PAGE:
As a kid, I remember having volunteers from Junior Achievement come into my classroom and teach me about selling pencils for a profit. Years later as a business student at the University of Texas at El Paso, I was an active member of Junior Achievement. I had a wonderful time teaching elementary kids about the same basic business principles and serving as a role model in a city that is over 70% Hispanic.
Fast forward to today, I recently made a great online (Twitter) friend in Amy Boroff, the Development Director for Junior Achievement of New Jersey. Tomorrow, Amy and her New Jersey Junior Achievement team along with the New Jersey chapter of the Association of Latino Professionals in Finance and Accounting (ALPFA), and NJ corporate employee resource groups, are putting on the The Latino Professional JA Community Day. Through their efforts, more than 450 predominately Hispanic students at a local elementary school in Newark will receive Junior Achievement’s financial literacy-based programs.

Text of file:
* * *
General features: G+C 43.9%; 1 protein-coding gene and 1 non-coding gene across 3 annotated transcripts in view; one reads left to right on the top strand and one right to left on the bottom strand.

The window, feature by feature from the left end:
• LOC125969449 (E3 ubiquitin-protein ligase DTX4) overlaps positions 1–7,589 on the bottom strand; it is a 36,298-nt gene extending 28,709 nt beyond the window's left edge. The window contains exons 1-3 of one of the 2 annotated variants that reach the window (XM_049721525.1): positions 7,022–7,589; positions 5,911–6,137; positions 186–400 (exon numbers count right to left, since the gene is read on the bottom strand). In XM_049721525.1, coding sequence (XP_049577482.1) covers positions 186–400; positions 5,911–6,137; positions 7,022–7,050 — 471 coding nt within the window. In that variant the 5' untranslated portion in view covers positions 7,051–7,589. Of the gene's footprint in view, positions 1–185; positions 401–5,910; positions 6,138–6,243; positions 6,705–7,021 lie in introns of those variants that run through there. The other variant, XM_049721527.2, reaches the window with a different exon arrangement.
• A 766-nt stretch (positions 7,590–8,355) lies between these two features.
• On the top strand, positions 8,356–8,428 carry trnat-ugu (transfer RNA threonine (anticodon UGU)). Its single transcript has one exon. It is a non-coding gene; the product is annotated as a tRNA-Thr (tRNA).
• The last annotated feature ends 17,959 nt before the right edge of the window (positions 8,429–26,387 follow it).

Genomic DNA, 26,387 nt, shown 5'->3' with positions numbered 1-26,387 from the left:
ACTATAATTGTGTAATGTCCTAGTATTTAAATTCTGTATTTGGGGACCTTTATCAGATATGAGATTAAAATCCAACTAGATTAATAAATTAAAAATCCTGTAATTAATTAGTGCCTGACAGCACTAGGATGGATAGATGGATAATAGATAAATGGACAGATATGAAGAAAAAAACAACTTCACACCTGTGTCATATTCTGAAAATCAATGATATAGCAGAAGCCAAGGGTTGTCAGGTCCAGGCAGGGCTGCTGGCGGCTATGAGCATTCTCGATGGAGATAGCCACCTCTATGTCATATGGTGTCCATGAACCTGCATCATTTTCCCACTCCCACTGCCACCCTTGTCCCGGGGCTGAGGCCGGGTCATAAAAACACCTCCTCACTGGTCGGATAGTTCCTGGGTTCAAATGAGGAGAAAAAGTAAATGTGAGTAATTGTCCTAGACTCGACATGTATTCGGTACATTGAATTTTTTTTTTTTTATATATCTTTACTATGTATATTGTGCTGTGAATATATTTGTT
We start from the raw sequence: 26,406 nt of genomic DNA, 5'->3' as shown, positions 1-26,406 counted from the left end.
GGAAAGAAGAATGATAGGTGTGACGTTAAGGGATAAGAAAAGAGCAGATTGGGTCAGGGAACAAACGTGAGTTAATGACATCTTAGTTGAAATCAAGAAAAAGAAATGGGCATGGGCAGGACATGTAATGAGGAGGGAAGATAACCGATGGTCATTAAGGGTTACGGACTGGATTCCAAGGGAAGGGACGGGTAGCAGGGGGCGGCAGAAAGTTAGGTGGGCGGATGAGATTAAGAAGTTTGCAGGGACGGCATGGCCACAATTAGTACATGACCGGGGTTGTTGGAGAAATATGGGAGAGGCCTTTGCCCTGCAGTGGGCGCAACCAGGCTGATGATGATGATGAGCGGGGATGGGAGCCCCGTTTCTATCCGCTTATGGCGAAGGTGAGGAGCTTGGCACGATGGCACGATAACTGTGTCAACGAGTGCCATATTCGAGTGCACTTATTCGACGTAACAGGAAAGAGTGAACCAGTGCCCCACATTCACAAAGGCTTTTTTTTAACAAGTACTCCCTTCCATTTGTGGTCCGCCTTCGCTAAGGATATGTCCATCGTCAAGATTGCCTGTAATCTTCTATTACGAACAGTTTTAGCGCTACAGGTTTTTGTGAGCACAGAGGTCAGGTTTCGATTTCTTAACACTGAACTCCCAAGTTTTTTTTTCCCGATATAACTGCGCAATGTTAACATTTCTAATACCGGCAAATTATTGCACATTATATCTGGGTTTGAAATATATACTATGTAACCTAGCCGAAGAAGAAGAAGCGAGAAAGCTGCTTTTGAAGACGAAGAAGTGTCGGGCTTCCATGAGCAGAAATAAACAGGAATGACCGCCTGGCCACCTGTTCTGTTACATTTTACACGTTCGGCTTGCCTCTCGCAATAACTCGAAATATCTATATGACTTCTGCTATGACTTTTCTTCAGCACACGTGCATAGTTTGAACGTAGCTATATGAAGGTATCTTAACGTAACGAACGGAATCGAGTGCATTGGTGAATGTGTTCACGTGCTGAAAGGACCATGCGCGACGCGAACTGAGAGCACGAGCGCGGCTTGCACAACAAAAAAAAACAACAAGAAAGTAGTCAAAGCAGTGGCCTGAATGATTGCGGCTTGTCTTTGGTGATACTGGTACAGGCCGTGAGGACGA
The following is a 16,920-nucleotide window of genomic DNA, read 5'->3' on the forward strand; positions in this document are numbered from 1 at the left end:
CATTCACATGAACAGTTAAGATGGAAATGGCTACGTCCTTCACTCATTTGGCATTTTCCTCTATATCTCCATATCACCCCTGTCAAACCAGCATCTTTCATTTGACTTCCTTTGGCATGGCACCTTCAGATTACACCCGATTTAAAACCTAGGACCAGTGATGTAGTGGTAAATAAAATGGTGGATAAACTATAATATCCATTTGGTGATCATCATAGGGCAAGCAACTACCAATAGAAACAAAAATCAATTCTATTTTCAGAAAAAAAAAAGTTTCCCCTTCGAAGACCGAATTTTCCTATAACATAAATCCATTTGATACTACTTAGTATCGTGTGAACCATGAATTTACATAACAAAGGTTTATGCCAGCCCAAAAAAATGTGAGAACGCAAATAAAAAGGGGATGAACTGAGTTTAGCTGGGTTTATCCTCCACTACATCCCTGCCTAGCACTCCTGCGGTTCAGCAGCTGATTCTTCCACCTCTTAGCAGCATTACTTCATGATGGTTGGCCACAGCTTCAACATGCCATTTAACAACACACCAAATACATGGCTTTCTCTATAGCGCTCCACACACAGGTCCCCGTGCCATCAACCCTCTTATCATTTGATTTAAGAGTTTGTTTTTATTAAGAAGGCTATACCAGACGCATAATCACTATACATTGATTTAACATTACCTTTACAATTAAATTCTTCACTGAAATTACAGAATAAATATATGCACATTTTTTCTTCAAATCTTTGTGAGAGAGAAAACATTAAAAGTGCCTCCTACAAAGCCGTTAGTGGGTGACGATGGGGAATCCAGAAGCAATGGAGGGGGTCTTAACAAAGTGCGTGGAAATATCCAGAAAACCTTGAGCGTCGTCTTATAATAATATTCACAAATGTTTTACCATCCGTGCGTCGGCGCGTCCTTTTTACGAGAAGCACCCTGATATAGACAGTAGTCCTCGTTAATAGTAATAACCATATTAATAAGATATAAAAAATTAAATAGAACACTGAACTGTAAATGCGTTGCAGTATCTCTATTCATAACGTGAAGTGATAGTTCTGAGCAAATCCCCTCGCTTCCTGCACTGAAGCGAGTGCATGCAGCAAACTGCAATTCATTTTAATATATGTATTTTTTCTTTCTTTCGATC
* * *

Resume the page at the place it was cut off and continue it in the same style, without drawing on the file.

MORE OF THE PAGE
By increasing the number of Latino volunteer role models, this type of project will directly help to impact students’ attitudes, behavior, and self-efficacy towards work readiness, post-secondary educational opportunities, financial literacy and future careers. Representatives of organizations such as Prudential, Ernst & Young, Wachovia, BASF, and many others will participate in the event.
I’ve written many times about organizations that “get it” and make an impact in helping develop the Hispanic workforce. Amy and her team, as well as all the organizations involved, deserve a lot of credit and kudos for their efforts. Activities like these made an impact on me at a very young age. So THANKS for your efforts from this JA program alumnus and now professor of management.
Thank you so very much!